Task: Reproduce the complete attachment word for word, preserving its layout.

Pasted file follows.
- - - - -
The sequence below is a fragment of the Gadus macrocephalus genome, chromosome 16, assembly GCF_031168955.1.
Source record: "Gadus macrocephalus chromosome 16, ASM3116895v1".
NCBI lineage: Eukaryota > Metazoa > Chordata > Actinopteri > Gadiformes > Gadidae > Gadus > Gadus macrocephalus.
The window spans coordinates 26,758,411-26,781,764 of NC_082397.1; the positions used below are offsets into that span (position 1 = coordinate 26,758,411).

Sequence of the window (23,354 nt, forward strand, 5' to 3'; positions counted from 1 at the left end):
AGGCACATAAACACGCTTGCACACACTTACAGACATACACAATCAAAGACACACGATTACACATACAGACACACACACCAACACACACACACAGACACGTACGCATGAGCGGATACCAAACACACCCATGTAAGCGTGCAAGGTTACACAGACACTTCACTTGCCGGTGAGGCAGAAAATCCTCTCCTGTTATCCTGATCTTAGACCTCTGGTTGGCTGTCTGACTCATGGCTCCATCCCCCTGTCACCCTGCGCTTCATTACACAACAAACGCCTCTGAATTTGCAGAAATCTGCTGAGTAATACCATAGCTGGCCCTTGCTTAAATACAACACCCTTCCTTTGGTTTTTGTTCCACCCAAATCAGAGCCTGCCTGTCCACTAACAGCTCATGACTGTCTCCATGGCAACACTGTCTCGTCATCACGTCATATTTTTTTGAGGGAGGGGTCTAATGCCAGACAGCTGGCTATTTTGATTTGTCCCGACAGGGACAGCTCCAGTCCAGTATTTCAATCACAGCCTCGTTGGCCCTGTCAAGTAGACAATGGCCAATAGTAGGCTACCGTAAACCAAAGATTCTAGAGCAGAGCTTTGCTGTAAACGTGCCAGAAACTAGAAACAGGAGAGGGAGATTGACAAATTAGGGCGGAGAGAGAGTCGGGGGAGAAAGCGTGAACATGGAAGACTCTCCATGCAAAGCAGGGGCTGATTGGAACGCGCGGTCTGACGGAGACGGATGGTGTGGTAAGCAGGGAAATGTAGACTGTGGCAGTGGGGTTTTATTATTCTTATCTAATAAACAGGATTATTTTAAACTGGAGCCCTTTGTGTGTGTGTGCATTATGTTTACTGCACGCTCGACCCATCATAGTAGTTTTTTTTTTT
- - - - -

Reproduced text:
The sequence below is a fragment of the Gadus macrocephalus genome, chromosome 16, assembly GCF_031168955.1.
Source record: "Gadus macrocephalus chromosome 16, ASM3116895v1".
NCBI lineage: Eukaryota > Metazoa > Chordata > Actinopteri > Gadiformes > Gadidae > Gadus > Gadus macrocephalus.
The window spans coordinates 26,758,411-26,781,764 of NC_082397.1; the positions used below are offsets into that span (position 1 = coordinate 26,758,411).

Sequence of the window (23,354 nt, forward strand, 5' to 3'; positions counted from 1 at the left end):
AGGCACATAAACACGCTTGCACACACTTACAGACATACACAATCAAAGACACACGATTACACATACAGACACACACACCAACACACACACACAGACACGTACGCATGAGCGGATACCAAACACACCCATGTAAGCGTGCAAGGTTACACAGACACTTCACTTGCCGGTGAGGCAGAAAATCCTCTCCTGTTATCCTGATCTTAGACCTCTGGTTGGCTGTCTGACTCATGGCTCCATCCCCCTGTCACCCTGCGCTTCATTACACAACAAACGCCTCTGAATTTGCAGAAATCTGCTGAGTAATACCATAGCTGGCCCTTGCTTAAATACAACACCCTTCCTTTGGTTTTTGTTCCACCCAAATCAGAGCCTGCCTGTCCACTAACAGCTCATGACTGTCTCCATGGCAACACTGTCTCGTCATCACGTCATATTTTTTTGAGGGAGGGGTCTAATGCCAGACAGCTGGCTATTTTGATTTGTCCCGACAGGGACAGCTCCAGTCCAGTATTTCAATCACAGCCTCGTTGGCCCTGTCAAGTAGACAATGGCCAATAGTAGGCTACCGTAAACCAAAGATTCTAGAGCAGAGCTTTGCTGTAAACGTGCCAGAAACTAGAAACAGGAGAGGGAGATTGACAAATTAGGGCGGAGAGAGAGTCGGGGGAGAAAGCGTGAACATGGAAGACTCTCCATGCAAAGCAGGGGCTGATTGGAACGCGCGGTCTGACGGAGACGGATGGTGTGGTAAGCAGGGAAATGTAGACTGTGGCAGTGGGGTTTTATTATTCTTATCTAATAAACAGGATTATTTTAAACTGGAGCCCTTTGTGTGTGTGTGCATTATGTTTACTGCACGCTCGACCCATCATAGTAGTTTTTTTTTTT